UPDATED: Kite Pharma spikes on its second take of CAR-T cancer study

Kite Pharma CEO Arie Belldegrun

Kite Pharma has once again demonstrated just how hot experimental CAR-T technology is in the cancer field. The Santa Monica, CA-based biotech reported Monday evening in a trial update that 12 of 13 evaluable patients with advanced B cell malignancies demonstrated a complete or partial response after being treated with its chimeric antigen receptor (CAR) T cell therapy.

The latest news of the responses from the Phase I/IIa study run out of the National Cancer Institute--a slightly revised and improved update to the data already discussed--sent its shares ($KITE) shooting up more than 40% in after-market trading. But the stock quickly settled back down to about a 17% gain by Tuesday morning as investors absorbed the latest numbers in context with its past releases.

Kite's lead drug is KTE-C19, which uses T cells extracted from the patients, genetically modifies them to express a chimeric antigen receptor for the CD19 protein, and then releases them to track down the cancer cells that express CD19 on their surface. Eight of the 12 cancer patients with B cell lymphomas and leukemias had a complete response, with no telltale sign of the cancer remaining, while four others had a partial response. And of seven evaluable patients in the same cohort with chemotherapy-refractory diffuse large B-cell lymphoma (DLBCL), four achieved complete remission, "three of which are ongoing with durations ranging from 9 to 22 months." There were also two partial remissions.

The data will be familiar to longtime Kite observers who read through the biotech's May S-1 filing for its IPO. At the time, the biotech relied on an 84% response rate from the ongoing study to help drum up strong support for the offering, which raised $140 million. These latest results, with a 92% response rate, are somewhat better. But there were also severe side effects involved in this study.

"As seen in other studies," Kite noted, "infusion of anti-CD19 CAR T cells was associated with significant, acute toxicities, including fever, low blood pressure, focal neurological deficits, and delirium." Earlier this year, rival Juno Therapeutics was forced to stop dosing non-Hodgkin lymphoma patients temporarily to adjust for incidents of cytokine release syndrome. Two patients died from the resulting fever, forcing investigators to tailor their recruitment practices.

One of the remarkable aspects of these treatments is their ability to alter the course of disease for some very sick patients, a factor that may well help speed the development effort. In the S-1, Kite noted that if another Phase I/II study planned for 2015 goes well, the company will file for an accelerated approval.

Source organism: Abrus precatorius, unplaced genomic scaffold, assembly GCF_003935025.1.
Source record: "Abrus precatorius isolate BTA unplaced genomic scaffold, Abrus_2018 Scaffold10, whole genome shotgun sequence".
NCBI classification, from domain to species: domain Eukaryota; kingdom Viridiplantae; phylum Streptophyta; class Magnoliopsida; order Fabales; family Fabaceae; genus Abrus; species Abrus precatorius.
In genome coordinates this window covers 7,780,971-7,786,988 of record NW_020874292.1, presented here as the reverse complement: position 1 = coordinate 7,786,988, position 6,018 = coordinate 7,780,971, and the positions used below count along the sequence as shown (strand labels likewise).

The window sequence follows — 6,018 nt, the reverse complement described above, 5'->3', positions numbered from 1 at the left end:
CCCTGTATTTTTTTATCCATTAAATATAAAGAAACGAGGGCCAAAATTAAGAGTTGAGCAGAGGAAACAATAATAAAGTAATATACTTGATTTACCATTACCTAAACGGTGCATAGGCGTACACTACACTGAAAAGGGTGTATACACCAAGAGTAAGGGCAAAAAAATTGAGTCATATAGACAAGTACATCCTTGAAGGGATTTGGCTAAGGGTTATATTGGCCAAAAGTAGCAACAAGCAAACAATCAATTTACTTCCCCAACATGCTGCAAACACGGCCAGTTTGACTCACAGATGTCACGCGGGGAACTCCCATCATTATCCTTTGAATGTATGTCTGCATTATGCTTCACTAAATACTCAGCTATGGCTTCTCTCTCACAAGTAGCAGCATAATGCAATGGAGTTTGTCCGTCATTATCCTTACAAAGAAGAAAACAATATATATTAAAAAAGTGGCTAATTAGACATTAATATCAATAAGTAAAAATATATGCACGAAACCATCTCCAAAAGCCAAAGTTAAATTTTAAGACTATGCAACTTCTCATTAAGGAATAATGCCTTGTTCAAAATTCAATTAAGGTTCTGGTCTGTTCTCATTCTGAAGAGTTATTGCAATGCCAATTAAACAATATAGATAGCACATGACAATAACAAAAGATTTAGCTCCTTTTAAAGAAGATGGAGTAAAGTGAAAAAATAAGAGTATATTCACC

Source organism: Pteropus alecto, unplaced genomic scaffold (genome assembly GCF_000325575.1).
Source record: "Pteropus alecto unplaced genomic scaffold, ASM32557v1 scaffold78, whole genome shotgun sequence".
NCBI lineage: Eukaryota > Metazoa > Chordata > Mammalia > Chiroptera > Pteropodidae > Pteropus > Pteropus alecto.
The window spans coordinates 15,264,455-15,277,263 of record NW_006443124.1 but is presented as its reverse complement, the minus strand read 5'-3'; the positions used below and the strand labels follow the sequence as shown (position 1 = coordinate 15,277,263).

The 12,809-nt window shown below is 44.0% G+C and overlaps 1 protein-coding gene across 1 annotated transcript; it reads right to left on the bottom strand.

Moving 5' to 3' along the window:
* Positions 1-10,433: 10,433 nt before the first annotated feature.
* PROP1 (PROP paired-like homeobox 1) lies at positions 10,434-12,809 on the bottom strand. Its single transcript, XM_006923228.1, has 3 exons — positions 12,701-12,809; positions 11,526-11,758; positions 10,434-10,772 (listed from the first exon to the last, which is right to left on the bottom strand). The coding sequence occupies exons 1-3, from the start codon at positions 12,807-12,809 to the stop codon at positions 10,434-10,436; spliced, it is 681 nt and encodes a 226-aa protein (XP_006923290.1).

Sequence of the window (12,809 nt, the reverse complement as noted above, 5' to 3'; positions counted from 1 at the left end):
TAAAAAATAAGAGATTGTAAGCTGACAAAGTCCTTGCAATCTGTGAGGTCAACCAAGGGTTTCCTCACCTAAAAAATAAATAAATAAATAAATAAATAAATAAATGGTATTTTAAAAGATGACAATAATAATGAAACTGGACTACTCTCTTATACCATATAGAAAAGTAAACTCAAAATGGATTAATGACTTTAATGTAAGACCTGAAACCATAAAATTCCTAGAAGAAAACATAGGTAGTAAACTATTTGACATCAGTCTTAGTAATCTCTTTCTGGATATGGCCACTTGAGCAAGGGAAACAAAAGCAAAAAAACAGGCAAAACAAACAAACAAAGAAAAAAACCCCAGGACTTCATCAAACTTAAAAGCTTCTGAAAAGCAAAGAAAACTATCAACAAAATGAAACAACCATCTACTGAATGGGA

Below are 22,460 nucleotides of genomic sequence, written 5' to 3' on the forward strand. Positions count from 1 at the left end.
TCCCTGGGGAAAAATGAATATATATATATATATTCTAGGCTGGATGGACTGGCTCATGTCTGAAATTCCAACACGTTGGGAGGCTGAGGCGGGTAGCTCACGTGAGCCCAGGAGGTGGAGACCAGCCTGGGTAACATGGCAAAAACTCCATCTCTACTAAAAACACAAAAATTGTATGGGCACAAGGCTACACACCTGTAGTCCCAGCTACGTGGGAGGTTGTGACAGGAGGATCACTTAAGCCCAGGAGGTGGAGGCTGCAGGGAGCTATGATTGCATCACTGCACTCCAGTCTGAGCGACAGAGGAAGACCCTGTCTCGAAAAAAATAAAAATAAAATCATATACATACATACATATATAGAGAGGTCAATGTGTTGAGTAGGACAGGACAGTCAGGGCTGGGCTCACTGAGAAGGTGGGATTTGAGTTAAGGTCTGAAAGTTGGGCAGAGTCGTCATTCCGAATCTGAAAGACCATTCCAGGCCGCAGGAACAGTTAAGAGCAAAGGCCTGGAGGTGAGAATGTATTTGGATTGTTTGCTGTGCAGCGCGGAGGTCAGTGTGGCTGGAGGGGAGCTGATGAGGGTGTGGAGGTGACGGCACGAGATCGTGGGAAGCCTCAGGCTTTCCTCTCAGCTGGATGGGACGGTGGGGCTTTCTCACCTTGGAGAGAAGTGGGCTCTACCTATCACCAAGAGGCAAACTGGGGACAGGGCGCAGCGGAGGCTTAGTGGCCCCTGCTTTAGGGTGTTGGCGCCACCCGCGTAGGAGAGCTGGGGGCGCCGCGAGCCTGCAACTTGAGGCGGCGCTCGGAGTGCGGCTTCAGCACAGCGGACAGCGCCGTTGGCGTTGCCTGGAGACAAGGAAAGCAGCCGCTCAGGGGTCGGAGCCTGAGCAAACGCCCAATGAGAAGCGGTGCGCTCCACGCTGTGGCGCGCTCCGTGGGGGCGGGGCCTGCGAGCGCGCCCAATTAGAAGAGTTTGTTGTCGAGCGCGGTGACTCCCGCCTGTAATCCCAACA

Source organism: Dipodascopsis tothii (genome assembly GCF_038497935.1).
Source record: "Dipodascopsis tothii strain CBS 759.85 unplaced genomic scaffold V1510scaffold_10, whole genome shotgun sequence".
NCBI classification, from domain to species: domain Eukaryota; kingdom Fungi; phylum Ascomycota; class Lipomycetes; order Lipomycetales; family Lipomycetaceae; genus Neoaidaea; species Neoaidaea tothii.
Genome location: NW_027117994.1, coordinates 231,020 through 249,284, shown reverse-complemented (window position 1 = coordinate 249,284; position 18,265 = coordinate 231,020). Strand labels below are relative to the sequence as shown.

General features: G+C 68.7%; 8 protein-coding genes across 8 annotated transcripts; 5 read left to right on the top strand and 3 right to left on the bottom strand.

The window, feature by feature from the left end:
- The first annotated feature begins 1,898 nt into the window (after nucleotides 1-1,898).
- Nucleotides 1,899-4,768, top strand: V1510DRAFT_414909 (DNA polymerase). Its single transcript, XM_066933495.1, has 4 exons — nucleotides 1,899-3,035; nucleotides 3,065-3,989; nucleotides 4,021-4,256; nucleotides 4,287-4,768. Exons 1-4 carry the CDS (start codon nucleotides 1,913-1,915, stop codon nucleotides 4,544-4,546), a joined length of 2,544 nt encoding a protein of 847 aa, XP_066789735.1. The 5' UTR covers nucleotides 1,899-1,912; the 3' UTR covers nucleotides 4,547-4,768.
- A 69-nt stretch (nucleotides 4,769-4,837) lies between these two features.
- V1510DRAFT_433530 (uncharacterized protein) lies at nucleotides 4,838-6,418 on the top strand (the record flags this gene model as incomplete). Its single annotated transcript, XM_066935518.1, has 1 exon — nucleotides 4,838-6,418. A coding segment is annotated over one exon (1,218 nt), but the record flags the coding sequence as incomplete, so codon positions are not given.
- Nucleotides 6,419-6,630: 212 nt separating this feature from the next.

"To date, Kite and the NCI have conducted an extensive program to investigate personalized T cell immunotherapies for blood cancers and solid tumors, including in patients with refractory (hard to treat) DLBCL," noted David Chang, the head of R&D at Kite, in a statement. "Both the high overall response rate and the durability of the complete remissions are noteworthy, and we believe our anti-CD19-CAR T cell approach holds great potential for the treatment of B cell malignancies, including those with aggressive, resistant disease for which there are no viable treatment options."

CAR-T programs have been springing up in several biotechs in recent months. Just days ago, one of the leaders in the field, Seattle-based Juno Therapeutics, added $176 million to its massive war chest for CAR-T development work. Novartis ($NVS), meanwhile, is bankrolling a rival group that spun out of the University of Pennsylvania, which inspired CEO Joe Jimenez to promise a blank check to fund an accelerated R&D program. Other companies involved in the field include Celgene ($CELG) and its partner bluebird bio ($BLUE) as well as Pfizer ($PFE) and Cellectis.

"Based on this substantial progress, Kite plans to file an IND in the fourth quarter of this year to initiate a Phase I/II single-arm multicenter clinical trial of KTE-C19 in patients with DLBCL who have failed two or more lines of therapy," said Kite CEO Arie Belldegrun. "We are excited to advance this promising therapy and anticipate commencing patient enrollment in our DLBCL clinical trial in the first half of 2015."

- here's the release

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